any risk of contamination of the largest group of freshwater lakes, created by retreating glaciers 14,000 years go, and containing more than 20 percent of the world’s surface fresh water, is too great.
Cities and towns in the United States and Canada, including Chicago and Toronto, have passed 184 resolutions opposing the building of a nuclear waste repository here.
“No scientist, nor geologist can provide us with a 100,000-year guarantee that this nuclear waste dump will not leak and contaminate the Great Lakes,” Beverly Fernandez, who spearheaded the campaign against the storage facility, told AFP.
“So when we found out that OPG was trying to locate this nuclear waste right besides the Great Lakes—the drinking water for 40 million people in two countries—we felt compelled to do something,” she said http://phys.org/news/2016-01-petition-canada-nuclear-great-lakes.html#jCp
This is basically an engineering project like no other. Its timescale will dwarf the oldest cathedrals.
this time they have legislation in place to make sure the county council can’t stop it. It’s an abuse of democracy.
Hardest sell: Nuclear waste needs good home By Greig Watson BBC News 18 January 2016 “…….Steadily produced since the end of World War Two, the question of what to do with the nuclear waste from civil, military, medical and scientific uses has been causing equal measures of fear and frustration for decades. With a new generation of nuclear power stations on the way, a fresh search is under way for a community ready to take on the challenge.
Campaigner Eddie Martin says: “It’s very worrying, scary even. They have been looking for somewhere to put this material for decades and it keeps coming back to Cumbria.”…….
All of these are purpose-built caves hundreds of metres below ground, known as a Geological Disposal Facility (GDF). Once the waste is treated and sealed inside containers, it is stacked in the caverns. GDFs are expected to remain secure for thousands of years.
Dr Robert says GDFs or deep boreholes are two possible options for the disposal of radioactive waste but there are still challenges to overcome, particularly in predicting their behaviour over hundreds or thousands of years.
“While there are natural examples of radiation being contained – think of the mines where uranium for nuclear fuel has been sat happily for millennia – the mix of isotopes in radioactive waste is much more complex so we need to know how the nuclear waste interacts with its storage material, be it glass, concrete or metal……… Continue reading
Analyses of the accidents by the DOE have documented a lack of a ‘safety culture’ at WIPP.
The current regulatory period of 10,000 years is short relative to the 24,100-year half-life of plutonium-239, let alone that of uranium-235, which has a half-life of 700 million years.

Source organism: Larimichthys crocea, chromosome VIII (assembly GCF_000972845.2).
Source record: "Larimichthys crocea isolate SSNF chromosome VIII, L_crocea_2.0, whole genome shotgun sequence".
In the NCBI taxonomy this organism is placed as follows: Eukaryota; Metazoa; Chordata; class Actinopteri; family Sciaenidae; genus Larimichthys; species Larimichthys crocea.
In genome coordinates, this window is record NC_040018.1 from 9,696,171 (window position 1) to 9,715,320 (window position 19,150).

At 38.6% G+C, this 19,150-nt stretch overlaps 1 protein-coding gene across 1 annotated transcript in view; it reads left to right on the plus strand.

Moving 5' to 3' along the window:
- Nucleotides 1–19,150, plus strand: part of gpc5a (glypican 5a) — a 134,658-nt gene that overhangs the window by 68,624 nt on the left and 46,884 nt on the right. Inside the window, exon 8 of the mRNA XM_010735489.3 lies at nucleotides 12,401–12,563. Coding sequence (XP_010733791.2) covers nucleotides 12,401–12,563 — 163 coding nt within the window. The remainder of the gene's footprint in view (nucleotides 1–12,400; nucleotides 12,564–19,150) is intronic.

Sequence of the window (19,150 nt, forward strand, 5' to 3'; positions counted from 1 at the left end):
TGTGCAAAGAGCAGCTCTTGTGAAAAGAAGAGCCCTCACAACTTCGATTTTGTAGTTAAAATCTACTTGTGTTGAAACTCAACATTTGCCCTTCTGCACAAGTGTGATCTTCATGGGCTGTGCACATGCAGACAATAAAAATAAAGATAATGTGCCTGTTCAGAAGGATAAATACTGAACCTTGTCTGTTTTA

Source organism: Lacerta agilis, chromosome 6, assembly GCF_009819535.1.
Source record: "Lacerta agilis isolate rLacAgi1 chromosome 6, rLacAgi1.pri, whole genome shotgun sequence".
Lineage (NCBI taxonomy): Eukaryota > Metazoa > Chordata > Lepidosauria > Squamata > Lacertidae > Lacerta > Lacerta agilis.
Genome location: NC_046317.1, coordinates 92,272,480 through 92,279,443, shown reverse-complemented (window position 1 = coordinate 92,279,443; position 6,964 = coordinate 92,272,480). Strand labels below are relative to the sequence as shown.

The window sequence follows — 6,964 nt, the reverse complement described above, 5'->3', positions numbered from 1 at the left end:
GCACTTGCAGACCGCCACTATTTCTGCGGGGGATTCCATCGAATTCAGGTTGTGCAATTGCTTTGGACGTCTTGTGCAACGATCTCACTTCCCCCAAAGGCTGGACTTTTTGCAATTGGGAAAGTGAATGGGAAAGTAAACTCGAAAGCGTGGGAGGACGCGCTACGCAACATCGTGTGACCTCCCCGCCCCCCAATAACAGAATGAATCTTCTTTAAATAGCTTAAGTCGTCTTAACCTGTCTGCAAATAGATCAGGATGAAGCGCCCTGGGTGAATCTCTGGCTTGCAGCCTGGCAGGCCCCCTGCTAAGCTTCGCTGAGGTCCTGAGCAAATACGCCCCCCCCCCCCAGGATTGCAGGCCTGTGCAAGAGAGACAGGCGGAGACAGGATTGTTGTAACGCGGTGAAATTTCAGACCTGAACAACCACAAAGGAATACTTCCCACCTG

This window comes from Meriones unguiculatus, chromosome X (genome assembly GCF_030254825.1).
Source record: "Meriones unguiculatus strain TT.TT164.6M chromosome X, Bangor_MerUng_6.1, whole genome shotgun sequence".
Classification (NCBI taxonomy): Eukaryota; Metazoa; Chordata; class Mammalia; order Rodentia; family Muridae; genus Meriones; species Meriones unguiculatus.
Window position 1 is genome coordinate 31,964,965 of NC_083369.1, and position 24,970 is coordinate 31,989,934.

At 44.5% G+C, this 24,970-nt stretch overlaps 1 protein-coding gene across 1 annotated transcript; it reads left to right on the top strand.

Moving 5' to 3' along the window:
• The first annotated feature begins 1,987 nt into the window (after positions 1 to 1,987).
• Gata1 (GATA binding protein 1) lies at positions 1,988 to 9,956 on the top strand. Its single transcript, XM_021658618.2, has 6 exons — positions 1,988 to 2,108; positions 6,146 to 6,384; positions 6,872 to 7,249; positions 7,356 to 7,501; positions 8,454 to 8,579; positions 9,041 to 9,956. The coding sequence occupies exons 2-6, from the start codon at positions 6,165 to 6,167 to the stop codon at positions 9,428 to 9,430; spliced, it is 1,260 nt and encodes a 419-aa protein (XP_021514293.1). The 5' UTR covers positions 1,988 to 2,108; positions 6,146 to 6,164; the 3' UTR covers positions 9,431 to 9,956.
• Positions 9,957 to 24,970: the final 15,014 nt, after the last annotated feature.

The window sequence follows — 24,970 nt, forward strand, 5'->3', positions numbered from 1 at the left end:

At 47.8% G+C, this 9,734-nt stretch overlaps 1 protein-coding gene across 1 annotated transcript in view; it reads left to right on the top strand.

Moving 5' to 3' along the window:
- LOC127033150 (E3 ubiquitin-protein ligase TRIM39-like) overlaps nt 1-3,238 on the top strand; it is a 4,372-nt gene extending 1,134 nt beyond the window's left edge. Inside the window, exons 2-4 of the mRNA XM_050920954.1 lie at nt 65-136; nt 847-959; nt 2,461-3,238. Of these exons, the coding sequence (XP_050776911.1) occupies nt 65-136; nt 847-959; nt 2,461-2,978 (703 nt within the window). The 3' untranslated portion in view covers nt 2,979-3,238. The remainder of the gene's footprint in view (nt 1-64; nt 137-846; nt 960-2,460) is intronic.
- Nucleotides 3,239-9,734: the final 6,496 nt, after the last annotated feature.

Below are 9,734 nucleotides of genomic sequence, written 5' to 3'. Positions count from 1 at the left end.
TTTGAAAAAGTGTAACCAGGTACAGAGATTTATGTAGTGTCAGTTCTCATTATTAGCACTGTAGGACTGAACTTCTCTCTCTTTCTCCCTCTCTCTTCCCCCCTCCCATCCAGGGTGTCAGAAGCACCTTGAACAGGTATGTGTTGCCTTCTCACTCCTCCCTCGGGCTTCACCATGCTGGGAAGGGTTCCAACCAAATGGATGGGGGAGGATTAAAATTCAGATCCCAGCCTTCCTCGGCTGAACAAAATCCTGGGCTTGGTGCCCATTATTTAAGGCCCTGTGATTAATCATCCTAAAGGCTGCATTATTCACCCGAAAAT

Proposals to bury plutonium from nuclear weapons must address chemical interactions and intrusion risks. More than 600 metres below ground near Carlsbad, New Mexico, is the world’s only operating deep geological repository currently accepting transuranic nuclear waste: that contaminated by elements heavier than uranium. The Waste Isolation Pilot Plant (WIPP), run by the US Department of Energy (DOE), is used to dispose of laboratory equipment, clothing and residues from the nation’s nuclear-defence programme. In the past 15 years, around 91,000 cubic metres (equivalent to covering a soccer field to a depth of about 13 metres) of such transuranic waste, mostly of relatively low radiation levels, has been placed there.
The main contaminants are long-lived isotopes of plutonium (mainly plutonium-239, with a half-life of 24,100 years, and plutonium-240, with a half-life of 6,560 years) and shorter-lived isotopes of americium and curium. In rooms carved out of a 250-million-year-old salt bed, the waste is stored in hundreds of thousands of plastic-lined steel drums. The repository is now at about half of its planned capacity and is to be sealed in 2033.
The DOE is responsible for performing safety assessments to ensure that WIPP will not exceed limits on exposure to radioactivity, as set by the US Environmental Protection Agency (EPA), for 10,000 years.
But new demands are emerging. An arms-control agreement with Russia made in 2000 obliges the United States to dispose of 34 tonnes of plutonium from dismantled nuclear weapons1. Following the terms of the agreement, the United States planned to convert the material into a fuel — mixed (uranium and plutonium) oxide, or MOX — to burn in commercial nuclear-power plants. But faced with soaring construction costs for a MOX fabrication facility at the Savannah River Site in South Carolina, the DOE has commissioned evaluations of alternatives2.
The most recent report3, published in August 2015, recommends burying the weapons’ plutonium at WIPP. Judging the repository’s performance to have been “successfully demonstrated”, the DOE’s Red Team expert panel proposes that the 34 tonnes of weapons plutonium can be added to WIPP once it has been diluted to low concentrations comparable to that of the transuranic waste at WIPP.
In fact, WIPP’s safety record is mixed. Continue reading